Hidden Gem: Einstein Memorial

Hidden Gem: Einstein Memorial

Lincoln. Jefferson. Washington.  These are the monuments you think of when someone mentions Washington DC.  But there a total of 160 monuments/memorials in our nation’s capital.  Some are odd, some are obscure.  The Albert Einstein memorial is just fun.

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The memorial shows a 4-ton bronze figure of Einstein seated on a granite bench. His expression is almost quizzical, and of course his hair is tussled looking.  In his left hand, Einstein a paper with mathematical equations for three of Einstein’s most important scientific contributions: the photoelectric effect, the theory of general relativity, and the equivalence of energy and matter.

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The bench features three quotations from Einstein:

As long as I have any choice in the matter, I shall live only in a country where civil liberty, tolerance, and equality of all citizens before the law prevail.

Joy and amazement of the beauty and grandeur of this world of which man can just form a faint notion.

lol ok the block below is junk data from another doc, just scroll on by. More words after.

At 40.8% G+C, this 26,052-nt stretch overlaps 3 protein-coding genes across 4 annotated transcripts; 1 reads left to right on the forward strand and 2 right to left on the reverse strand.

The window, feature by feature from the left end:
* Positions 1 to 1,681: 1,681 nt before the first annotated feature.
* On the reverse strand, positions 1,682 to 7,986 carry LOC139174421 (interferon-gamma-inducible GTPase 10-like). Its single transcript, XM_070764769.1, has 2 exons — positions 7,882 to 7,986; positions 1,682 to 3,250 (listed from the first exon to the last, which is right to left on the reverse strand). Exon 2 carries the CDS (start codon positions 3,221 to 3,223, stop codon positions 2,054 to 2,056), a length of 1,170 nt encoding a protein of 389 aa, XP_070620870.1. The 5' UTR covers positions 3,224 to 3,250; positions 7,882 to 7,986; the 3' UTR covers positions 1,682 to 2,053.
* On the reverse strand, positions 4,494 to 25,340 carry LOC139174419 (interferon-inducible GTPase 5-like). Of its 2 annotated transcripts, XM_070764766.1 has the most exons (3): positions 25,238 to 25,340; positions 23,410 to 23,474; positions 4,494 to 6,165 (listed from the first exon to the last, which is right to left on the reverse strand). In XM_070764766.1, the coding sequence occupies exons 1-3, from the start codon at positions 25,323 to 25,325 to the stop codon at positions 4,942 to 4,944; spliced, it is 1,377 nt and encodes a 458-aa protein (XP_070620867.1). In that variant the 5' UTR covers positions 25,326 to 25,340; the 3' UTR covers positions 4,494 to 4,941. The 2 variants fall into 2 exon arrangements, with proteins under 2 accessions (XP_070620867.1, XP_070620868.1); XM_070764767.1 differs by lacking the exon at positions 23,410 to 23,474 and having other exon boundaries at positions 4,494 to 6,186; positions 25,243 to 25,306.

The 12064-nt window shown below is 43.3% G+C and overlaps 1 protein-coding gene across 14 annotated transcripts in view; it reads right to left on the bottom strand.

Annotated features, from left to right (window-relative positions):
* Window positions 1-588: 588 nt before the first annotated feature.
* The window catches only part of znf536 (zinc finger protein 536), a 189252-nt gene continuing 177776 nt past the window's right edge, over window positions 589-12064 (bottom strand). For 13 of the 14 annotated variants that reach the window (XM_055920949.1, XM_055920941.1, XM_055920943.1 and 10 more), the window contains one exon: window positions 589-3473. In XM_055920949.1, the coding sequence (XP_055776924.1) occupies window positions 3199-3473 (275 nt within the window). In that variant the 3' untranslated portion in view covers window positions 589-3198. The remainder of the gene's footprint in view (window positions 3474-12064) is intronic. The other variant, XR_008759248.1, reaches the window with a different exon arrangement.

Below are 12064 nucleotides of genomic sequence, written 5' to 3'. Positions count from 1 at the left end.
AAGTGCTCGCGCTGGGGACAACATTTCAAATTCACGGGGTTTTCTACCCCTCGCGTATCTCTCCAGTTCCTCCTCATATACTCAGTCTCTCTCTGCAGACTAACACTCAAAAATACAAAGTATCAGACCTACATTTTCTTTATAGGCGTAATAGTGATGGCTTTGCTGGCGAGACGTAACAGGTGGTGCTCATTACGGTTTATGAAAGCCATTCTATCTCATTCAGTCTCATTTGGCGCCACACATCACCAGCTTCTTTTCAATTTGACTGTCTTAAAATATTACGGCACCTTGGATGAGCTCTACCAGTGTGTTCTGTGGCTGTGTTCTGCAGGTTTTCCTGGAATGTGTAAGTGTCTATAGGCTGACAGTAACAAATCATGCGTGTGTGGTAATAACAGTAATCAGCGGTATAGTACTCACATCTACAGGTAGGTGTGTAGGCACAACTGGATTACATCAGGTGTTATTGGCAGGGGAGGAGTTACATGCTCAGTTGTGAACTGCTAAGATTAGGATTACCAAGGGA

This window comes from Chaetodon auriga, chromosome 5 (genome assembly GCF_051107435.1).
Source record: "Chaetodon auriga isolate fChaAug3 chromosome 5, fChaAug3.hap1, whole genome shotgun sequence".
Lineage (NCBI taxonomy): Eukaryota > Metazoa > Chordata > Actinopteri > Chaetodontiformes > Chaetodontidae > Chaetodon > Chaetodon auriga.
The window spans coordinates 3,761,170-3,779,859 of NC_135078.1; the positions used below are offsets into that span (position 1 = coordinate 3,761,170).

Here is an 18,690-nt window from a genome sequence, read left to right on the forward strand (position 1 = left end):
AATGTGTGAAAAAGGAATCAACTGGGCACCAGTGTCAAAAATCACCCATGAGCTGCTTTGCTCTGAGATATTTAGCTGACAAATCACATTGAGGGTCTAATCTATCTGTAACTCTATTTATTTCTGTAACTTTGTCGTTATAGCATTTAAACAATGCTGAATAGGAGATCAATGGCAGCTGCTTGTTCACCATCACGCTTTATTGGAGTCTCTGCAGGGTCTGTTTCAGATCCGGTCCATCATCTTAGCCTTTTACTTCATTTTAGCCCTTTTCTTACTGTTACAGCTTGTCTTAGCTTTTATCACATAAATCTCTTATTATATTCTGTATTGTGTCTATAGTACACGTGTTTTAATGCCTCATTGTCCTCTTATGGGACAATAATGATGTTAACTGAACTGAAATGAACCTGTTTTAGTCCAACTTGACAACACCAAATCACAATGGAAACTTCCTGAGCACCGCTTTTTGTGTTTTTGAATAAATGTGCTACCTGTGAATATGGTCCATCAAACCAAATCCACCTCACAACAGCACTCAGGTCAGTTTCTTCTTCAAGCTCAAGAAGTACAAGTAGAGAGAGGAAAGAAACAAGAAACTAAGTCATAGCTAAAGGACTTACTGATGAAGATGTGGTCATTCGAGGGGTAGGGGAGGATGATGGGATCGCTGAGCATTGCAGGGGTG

The right to search for truth implies also a duty; one must not conceal any part of what one has recognized to be true.

The platform at his feet is actually a star map embedded with more than 2,700 metal studs representing the planets, sun, moon, and stars.

None of that sounds particularly fun, which is how I described it at the beginning of this post.  But there is something so grandfatherly about this statue and so benevolent about Einstein’s facial expression.  I have never visited this memorial and not seen someone climb up to sit in Einstein’s lap.

Joy and amazement, indeed.

The Einstein Memorial is located at the National Academy of Sciences, 2101 Constitution Avenue, in Washington DC.

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